AM: Do you think your interest in nature is a product of the fact that you spent so much of your childhood in nature, or is it because you live in the Pacific Northwest?
BC: Well, it’s a combination of both of those, but it’s also that I lived a long time on the East Coast. Seeing the way that nature is perceived there as opposed to here was quite influential. Nature here is the sublime beauty – the mountains, the trees, animals and wildlife.
In New York, nature is cockroaches, rats, mosquitos, West Nile virus and Lyme disease and weeds that grow in the sidewalk or come up through the subway grates. There exists this kind of weird duality that I have one view of nature and that I’m living in this other place where people are just totally afraid of it. So I tend to play one viewpoint off the other.
AM: What is the significance of the tree burl for you and why have you been working with that form?
BC: There’s a spruce burl forest up on the coast of Washington that Marne and I happened to wander into one day. One of those synchronicity moments. No idea why we pulled over there to that precise spot. When we got out of the car to look at the sunset we wandered right into this magical spruce burl forest. It looked like snowmen forms in the trees as well as all these other weird forms and figures just from the burls. So that’s one element of it. And the other one is with the eco-baroque – that these trees make these decorations. I like to think that they got tired of being around straight, boring trees. They wanted to lively up the environment and make something beautiful themselves, so they produce these burls as decorations.
AM: Tree burls are an important part of your commissioned public bronze sculptures, Burls will be Burls. How did these sculptures come about?
BC: It was a really long process. First the regional transit authority asked some area curators who they’d recommend to make sculpture for the new light rail line. My name came up, and I was asked to come up with a proposal for some sculptures but with no particular site in mind. I didn’t hear anything back for a really long time, but eventually they asked again, only this time they had a site in mind and wanted me to design some new pieces. They were taking out three benches and wanted me to make a series of sculptures to go on that block in lieu of the benches.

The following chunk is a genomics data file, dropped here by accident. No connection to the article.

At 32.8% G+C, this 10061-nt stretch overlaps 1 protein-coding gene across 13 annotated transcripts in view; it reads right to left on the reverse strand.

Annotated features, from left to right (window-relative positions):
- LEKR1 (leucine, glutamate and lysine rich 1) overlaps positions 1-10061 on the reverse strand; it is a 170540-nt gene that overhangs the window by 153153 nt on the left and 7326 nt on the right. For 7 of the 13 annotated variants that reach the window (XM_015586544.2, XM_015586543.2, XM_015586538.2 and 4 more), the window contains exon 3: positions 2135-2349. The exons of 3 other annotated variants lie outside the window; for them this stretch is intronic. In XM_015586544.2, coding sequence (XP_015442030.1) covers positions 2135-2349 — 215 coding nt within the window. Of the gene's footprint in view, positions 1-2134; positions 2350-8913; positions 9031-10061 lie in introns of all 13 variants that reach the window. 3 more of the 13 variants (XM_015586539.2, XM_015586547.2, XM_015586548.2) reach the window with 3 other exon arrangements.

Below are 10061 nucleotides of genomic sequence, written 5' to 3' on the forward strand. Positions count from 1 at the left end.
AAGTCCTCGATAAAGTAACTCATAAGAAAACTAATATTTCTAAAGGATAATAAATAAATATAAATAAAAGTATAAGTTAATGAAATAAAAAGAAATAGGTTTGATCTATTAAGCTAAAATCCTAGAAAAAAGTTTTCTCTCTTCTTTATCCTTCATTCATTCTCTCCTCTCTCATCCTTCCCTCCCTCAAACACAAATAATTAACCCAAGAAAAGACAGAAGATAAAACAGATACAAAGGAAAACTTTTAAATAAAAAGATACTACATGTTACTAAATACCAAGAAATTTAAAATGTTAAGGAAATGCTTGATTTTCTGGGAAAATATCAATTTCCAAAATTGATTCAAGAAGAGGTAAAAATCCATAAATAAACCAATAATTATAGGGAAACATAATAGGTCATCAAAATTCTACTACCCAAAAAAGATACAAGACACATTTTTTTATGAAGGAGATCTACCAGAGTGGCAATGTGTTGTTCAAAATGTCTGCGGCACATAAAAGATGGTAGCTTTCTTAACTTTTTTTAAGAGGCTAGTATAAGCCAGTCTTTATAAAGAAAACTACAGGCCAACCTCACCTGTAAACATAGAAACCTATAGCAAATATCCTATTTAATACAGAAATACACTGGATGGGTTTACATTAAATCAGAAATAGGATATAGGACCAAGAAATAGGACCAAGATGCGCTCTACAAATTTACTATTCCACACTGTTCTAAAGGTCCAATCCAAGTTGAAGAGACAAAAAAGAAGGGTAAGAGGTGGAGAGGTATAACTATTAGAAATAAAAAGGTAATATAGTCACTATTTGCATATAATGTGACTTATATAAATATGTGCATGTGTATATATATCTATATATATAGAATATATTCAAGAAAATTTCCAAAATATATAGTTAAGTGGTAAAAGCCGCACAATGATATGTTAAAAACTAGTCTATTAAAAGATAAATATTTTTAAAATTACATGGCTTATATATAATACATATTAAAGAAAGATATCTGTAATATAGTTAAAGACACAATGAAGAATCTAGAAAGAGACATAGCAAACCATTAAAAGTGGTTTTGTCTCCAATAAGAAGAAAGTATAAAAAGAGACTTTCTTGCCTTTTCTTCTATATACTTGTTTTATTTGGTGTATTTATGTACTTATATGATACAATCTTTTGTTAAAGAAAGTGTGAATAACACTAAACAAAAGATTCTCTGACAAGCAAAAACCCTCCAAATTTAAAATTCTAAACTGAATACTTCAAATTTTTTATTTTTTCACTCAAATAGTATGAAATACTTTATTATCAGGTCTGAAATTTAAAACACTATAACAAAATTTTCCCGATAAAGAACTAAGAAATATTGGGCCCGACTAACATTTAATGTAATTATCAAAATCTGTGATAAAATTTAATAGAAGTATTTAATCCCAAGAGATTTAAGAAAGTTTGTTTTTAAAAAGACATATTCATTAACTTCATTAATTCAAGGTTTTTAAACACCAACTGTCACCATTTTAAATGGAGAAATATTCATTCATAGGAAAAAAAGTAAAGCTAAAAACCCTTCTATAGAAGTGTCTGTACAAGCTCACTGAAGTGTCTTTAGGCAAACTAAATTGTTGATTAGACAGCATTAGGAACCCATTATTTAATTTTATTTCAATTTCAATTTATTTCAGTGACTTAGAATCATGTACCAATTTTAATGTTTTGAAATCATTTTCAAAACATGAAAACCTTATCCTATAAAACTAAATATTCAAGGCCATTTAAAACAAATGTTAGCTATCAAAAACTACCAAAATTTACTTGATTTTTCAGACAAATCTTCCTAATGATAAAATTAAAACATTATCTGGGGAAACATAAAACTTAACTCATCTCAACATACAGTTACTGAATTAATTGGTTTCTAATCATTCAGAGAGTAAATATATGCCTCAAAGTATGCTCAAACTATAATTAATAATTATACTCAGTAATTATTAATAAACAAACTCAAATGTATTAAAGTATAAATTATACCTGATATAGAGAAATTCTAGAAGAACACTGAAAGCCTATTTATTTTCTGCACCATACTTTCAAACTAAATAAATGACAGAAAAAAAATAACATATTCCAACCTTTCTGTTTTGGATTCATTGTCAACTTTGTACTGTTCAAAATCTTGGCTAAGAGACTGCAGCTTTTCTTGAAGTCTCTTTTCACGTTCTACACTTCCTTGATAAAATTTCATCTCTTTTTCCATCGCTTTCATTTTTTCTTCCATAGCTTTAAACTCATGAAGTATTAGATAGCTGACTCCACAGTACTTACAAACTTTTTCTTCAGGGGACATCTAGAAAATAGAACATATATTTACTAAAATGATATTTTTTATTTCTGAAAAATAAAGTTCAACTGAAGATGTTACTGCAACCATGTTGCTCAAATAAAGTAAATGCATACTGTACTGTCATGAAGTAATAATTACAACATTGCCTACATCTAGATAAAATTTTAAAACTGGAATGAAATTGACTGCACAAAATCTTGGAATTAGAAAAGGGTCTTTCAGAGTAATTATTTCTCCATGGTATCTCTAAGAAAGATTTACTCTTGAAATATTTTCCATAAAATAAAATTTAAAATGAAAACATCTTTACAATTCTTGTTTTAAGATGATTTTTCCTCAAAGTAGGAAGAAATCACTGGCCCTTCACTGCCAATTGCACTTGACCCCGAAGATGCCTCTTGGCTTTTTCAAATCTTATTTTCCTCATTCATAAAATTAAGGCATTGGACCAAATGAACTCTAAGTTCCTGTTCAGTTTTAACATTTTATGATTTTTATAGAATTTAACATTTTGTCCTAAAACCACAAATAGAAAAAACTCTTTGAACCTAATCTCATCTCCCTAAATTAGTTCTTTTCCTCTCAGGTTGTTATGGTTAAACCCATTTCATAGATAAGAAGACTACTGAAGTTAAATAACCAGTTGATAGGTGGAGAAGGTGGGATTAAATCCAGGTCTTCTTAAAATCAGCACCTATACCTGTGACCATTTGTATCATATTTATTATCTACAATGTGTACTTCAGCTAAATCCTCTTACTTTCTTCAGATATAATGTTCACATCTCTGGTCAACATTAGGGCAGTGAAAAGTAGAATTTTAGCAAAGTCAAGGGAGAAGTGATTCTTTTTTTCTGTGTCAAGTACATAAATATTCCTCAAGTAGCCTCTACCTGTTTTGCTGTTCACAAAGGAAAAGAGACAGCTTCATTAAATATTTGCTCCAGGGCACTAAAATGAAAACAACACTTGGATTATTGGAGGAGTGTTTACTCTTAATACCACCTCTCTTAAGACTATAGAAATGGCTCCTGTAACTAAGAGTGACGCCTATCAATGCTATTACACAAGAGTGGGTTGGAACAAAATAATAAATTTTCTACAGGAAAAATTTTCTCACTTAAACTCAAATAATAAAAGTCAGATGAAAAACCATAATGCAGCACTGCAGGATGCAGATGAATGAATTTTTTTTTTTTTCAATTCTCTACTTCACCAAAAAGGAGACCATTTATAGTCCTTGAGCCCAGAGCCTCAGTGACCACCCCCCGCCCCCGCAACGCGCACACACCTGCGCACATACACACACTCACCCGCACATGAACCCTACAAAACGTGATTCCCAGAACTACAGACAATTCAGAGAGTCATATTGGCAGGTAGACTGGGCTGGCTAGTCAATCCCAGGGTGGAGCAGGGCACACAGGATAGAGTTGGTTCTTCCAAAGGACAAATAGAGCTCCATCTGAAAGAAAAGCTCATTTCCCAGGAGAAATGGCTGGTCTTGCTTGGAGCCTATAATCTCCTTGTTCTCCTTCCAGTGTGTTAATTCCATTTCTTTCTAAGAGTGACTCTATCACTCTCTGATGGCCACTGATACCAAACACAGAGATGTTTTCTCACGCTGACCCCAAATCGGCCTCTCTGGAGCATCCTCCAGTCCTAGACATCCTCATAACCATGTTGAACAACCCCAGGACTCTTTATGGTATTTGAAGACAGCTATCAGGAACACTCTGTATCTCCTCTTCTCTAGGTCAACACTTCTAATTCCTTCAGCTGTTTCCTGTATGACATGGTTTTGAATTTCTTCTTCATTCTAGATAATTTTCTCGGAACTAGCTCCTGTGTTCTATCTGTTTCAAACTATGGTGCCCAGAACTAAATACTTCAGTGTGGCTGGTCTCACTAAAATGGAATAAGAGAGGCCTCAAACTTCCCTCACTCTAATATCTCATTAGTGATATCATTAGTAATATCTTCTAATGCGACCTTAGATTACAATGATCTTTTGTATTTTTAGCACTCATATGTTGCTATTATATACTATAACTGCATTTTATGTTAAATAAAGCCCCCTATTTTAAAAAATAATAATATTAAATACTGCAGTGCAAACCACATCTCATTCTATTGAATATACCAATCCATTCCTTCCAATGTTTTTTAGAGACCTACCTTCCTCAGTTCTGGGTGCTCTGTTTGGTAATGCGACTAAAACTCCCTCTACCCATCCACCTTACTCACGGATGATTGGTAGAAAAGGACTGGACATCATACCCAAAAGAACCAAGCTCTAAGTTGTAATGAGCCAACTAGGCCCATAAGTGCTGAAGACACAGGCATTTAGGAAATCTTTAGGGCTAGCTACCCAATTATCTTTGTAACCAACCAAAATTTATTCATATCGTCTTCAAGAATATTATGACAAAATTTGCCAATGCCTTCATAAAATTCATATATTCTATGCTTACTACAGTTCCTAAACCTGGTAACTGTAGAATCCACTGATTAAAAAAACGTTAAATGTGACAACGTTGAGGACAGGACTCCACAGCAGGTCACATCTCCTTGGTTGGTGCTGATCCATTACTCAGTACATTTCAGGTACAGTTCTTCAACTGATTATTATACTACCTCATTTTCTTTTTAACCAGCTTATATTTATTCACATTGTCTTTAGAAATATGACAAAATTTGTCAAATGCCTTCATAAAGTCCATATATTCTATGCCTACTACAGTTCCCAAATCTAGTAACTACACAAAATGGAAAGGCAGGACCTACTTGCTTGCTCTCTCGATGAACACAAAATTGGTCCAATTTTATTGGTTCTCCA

That was shortly after I had been in that burl forest and seen those tree-snowmen combinations, and I was working on some drawings based on that experience. To turn that into public art, I simply had to fold the arms on the figures so they aren’t sticking out as jagged pointy sticks in the middle of the sidewalk. So one figure has his arms folded; the other one’s got her hands up over her eyes like she’s craning to see something in the distance. And TriMet liked the design. I think they selected me for that area because it’s lined with trees.
AM: What are you working on now?
BC: I’m doing a series of drawings and possibly paintings that utilize some of the tree resin that I gathered for the Tree Clouds project. I’m just at the experimental phase now. I think I’ll be able to use it as a casting resin and also as a transparent layer like a varnish over paper or canvas or wood panels.
For more information about Bruce Conkle and his work, please visit bruceconkle.com.